The Making of RAM (1971)

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The Making Of Ram

The making of the 1971’s RAM. Misunderstood in its time, today deemed a MASTERPIECE. Here is Sir Paul’s thoughts looking back on its creation…….

After McCartney was released on April 10th, Paul remained in seclusion amid the ever growing tension within Apple and with the three now ex-Beatles bandmates. On December 31st of 1970 that Paul officially filed a lawsuit against the three and Apple.

Paul said……..”You see, there was a partnership contract put together years ago to hold us together as a group for 10 years. Anything anybody wanted to do — put out a record, anything — he had to get the others’ permission. Because of what we were then, none of us ever looked at it when we signed it.

We signed it in ’67 and discovered it last year. We discovered this contract that bound us for 10 years. So it’s ‘Oh gosh, Oh golly, Oh heck,’ you know. ‘Now, boys, can we tear it up, please?’ But the trouble is, the other three have been advised not to tear it up. They’ve been advised that if they tear it up, there will be serious, bad consequences for them.

The point, though, to me was that it began to look like a three-to-one vote, which is what in fact happened at a couple of business meetings. It was three to one. That’s how Allen Klein got to be the manager of Apple, which I didn’t want. But they didn’t need my approval.”

“Listen, it’s not the boys. It’s not the other three. The four of us, I think, still quite like each other. I don’t think there is bad blood, not from my side anyway. I spoke to the others quite recently and there didn’t sound like any from theirs. So it’s a business thing. It’s Allen Klein. Early in ’69 John took him on as business manager and wanted the rest of us to do it too. That was just the irreconcilable difference between us.” “Klein is incredible. He’s New York. He’ll say ‘Waddaya want? I’ll buy it for you.’ I guess there’s a lot I really don’t want to say about this, but it will come out because we had to sort of document the stuff for this case.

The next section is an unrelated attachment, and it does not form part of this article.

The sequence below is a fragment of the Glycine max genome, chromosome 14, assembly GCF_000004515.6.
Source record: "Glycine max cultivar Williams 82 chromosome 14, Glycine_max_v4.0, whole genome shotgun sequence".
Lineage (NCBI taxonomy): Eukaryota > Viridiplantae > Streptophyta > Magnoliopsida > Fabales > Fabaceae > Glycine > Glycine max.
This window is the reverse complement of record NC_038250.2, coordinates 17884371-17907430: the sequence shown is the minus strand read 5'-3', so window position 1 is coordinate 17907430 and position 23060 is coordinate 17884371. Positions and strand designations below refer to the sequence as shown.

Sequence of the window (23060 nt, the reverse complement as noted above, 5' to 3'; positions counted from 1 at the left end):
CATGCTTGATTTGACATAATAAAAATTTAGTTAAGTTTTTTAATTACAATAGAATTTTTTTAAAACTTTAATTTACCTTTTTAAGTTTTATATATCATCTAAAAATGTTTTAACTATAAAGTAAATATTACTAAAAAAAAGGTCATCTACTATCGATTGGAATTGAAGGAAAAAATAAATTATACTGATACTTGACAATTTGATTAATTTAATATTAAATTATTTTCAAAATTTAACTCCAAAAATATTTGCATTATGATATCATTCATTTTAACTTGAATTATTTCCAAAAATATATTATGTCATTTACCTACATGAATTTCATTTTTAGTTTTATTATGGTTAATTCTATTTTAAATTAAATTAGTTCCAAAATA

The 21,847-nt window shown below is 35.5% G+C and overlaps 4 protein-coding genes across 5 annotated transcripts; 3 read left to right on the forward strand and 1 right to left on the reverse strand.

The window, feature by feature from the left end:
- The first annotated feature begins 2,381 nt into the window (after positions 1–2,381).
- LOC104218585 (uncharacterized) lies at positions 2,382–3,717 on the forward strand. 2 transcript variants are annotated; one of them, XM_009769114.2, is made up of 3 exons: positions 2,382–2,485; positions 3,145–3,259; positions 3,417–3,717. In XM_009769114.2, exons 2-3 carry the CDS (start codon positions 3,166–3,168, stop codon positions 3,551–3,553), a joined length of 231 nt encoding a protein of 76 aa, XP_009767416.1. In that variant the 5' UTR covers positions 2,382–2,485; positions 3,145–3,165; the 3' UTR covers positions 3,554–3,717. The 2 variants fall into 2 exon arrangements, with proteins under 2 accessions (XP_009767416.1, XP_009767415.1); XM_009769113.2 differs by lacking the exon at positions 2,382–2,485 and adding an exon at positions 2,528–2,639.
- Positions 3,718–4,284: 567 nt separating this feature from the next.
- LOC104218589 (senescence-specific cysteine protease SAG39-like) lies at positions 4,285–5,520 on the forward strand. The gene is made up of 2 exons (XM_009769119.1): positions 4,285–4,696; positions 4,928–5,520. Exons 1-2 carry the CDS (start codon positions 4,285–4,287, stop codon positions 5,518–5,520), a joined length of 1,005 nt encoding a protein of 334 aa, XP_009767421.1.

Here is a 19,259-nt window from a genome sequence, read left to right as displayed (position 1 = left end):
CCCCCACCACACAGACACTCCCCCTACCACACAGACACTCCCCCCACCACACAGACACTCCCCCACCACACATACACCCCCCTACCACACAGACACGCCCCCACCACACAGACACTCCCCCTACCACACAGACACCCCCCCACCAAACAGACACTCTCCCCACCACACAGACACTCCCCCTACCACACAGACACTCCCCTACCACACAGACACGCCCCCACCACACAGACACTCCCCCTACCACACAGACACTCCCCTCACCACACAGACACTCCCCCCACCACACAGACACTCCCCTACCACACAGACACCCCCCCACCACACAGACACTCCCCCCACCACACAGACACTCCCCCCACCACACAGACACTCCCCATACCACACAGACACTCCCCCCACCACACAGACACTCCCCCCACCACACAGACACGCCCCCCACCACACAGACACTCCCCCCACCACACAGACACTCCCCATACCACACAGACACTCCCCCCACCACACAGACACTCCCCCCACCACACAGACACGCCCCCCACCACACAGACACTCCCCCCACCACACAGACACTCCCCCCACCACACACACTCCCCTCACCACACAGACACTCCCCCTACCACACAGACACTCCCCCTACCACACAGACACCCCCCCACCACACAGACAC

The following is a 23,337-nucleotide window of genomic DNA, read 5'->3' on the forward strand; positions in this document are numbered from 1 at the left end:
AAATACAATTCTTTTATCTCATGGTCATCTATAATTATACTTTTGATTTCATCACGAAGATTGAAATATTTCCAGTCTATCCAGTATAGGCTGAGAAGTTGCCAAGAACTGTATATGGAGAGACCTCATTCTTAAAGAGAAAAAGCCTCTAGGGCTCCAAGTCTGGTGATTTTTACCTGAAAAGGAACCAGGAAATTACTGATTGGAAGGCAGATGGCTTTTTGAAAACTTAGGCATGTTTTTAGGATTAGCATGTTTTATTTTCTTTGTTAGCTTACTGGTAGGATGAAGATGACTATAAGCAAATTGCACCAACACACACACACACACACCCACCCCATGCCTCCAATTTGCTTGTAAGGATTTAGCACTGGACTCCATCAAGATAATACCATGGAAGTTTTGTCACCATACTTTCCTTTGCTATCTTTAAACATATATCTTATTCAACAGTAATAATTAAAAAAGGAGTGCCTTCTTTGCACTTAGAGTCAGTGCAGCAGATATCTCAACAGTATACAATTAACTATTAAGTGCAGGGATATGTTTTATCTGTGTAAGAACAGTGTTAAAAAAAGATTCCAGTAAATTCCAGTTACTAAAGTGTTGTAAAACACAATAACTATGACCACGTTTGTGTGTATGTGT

We had to go and fight — which I didn’t want, really. All summer long in Scotland I was fighting with myself as to whether I should do anything like that. It was murderous. I had a knot in my stomach all summer. I tried to think of a way to take Allen Klein to court, or to take a businessman to court. But the action had to be brought against the other three.”

Musically throughout the summer Paul wrote, often with Linda helping with a line here or a word there and soon had enough material to do something with. In early October he and Linda and children (Linda was also now pregnant with Stella) and held secret auditions first for a drummer and then for a guitarist to record his next project. The drummer that emerged was session man Denny Seiwell.

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“I auditioned drummers and guitarists when I came to New York to do “Ram.” I knew I wanted to work in New York, because Linda was from New York and fancied spending some time here, and I liked the idea of working with American musicians, so I just put the word out through my office that I was in town and wanted to look at drummers. People like Bernard Purdie came along, but I was looking for a new band rather than the Blind Faith thing, so I didn’t really want heavyweights. Denny Seiwell came along, and he was just great, the best. He had a great attitude, and we got on great; he was a real good all-arounder and he was funky, and we had a laugh.”

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The guitarist chosen to record with Paul was another session man David Spinozza, an excellent player. Paul recorded demos for Ram from May-August and on October 12th, 1970 they started the session by recording “Another Day.” They recorded thru mid November…songs for Ram, others that were saved for future Wings singles and b-sides, Wings album tracks, and instrumentals and songs for a “Rupert The Bear” project that never got the whole album and full length movie.

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In November they reconvened to record, but this time Spinozza was replaced by Hugh McCracken. Ram was finished in early April. Then within WEEKS Paul re-recorded the album with full orchestra under the name of “Thrillington.” A wonderful cousin companion to Ram, sadly Thrillington didn’t see the light of day until 1977, and a proper re-release with The Archive “Ram” release in 2012. More on this later.